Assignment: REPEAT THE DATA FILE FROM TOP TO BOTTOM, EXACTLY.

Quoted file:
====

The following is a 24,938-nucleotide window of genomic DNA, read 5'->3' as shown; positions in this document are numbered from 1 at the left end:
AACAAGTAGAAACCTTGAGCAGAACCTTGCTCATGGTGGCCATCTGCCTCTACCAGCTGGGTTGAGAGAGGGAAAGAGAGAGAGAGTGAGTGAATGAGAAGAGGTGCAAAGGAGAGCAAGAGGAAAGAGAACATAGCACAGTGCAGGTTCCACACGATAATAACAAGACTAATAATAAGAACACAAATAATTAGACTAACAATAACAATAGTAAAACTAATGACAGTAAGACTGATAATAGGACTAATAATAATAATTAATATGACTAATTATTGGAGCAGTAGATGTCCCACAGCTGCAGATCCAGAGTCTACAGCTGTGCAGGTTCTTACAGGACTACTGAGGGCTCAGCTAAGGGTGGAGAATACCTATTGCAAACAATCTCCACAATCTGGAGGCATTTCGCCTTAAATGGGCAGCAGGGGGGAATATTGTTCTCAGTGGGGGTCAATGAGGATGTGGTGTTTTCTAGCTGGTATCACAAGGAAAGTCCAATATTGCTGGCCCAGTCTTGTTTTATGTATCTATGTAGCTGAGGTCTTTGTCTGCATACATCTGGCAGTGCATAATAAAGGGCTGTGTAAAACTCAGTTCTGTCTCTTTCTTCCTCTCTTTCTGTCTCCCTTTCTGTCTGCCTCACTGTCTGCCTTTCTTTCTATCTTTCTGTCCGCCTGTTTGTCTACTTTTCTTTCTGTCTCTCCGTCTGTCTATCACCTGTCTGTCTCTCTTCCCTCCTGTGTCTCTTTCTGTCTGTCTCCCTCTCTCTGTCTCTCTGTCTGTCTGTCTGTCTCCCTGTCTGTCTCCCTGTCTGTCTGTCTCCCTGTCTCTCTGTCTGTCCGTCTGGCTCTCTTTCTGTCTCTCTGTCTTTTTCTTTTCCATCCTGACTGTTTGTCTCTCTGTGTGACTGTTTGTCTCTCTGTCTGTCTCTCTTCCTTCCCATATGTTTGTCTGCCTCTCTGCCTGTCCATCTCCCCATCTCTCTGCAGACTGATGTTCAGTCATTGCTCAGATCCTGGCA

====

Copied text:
The following is a 24,938-nucleotide window of genomic DNA, read 5'->3' as shown; positions in this document are numbered from 1 at the left end:
AACAAGTAGAAACCTTGAGCAGAACCTTGCTCATGGTGGCCATCTGCCTCTACCAGCTGGGTTGAGAGAGGGAAAGAGAGAGAGAGTGAGTGAATGAGAAGAGGTGCAAAGGAGAGCAAGAGGAAAGAGAACATAGCACAGTGCAGGTTCCACACGATAATAACAAGACTAATAATAAGAACACAAATAATTAGACTAACAATAACAATAGTAAAACTAATGACAGTAAGACTGATAATAGGACTAATAATAATAATTAATATGACTAATTATTGGAGCAGTAGATGTCCCACAGCTGCAGATCCAGAGTCTACAGCTGTGCAGGTTCTTACAGGACTACTGAGGGCTCAGCTAAGGGTGGAGAATACCTATTGCAAACAATCTCCACAATCTGGAGGCATTTCGCCTTAAATGGGCAGCAGGGGGGAATATTGTTCTCAGTGGGGGTCAATGAGGATGTGGTGTTTTCTAGCTGGTATCACAAGGAAAGTCCAATATTGCTGGCCCAGTCTTGTTTTATGTATCTATGTAGCTGAGGTCTTTGTCTGCATACATCTGGCAGTGCATAATAAAGGGCTGTGTAAAACTCAGTTCTGTCTCTTTCTTCCTCTCTTTCTGTCTCCCTTTCTGTCTGCCTCACTGTCTGCCTTTCTTTCTATCTTTCTGTCCGCCTGTTTGTCTACTTTTCTTTCTGTCTCTCCGTCTGTCTATCACCTGTCTGTCTCTCTTCCCTCCTGTGTCTCTTTCTGTCTGTCTCCCTCTCTCTGTCTCTCTGTCTGTCTGTCTGTCTCCCTGTCTGTCTCCCTGTCTGTCTGTCTCCCTGTCTCTCTGTCTGTCCGTCTGGCTCTCTTTCTGTCTCTCTGTCTTTTTCTTTTCCATCCTGACTGTTTGTCTCTCTGTGTGACTGTTTGTCTCTCTGTCTGTCTCTCTTCCTTCCCATATGTTTGTCTGCCTCTCTGCCTGTCCATCTCCCCATCTCTCTGCAGACTGATGTTCAGTCATTGCTCAGATCCTGGCA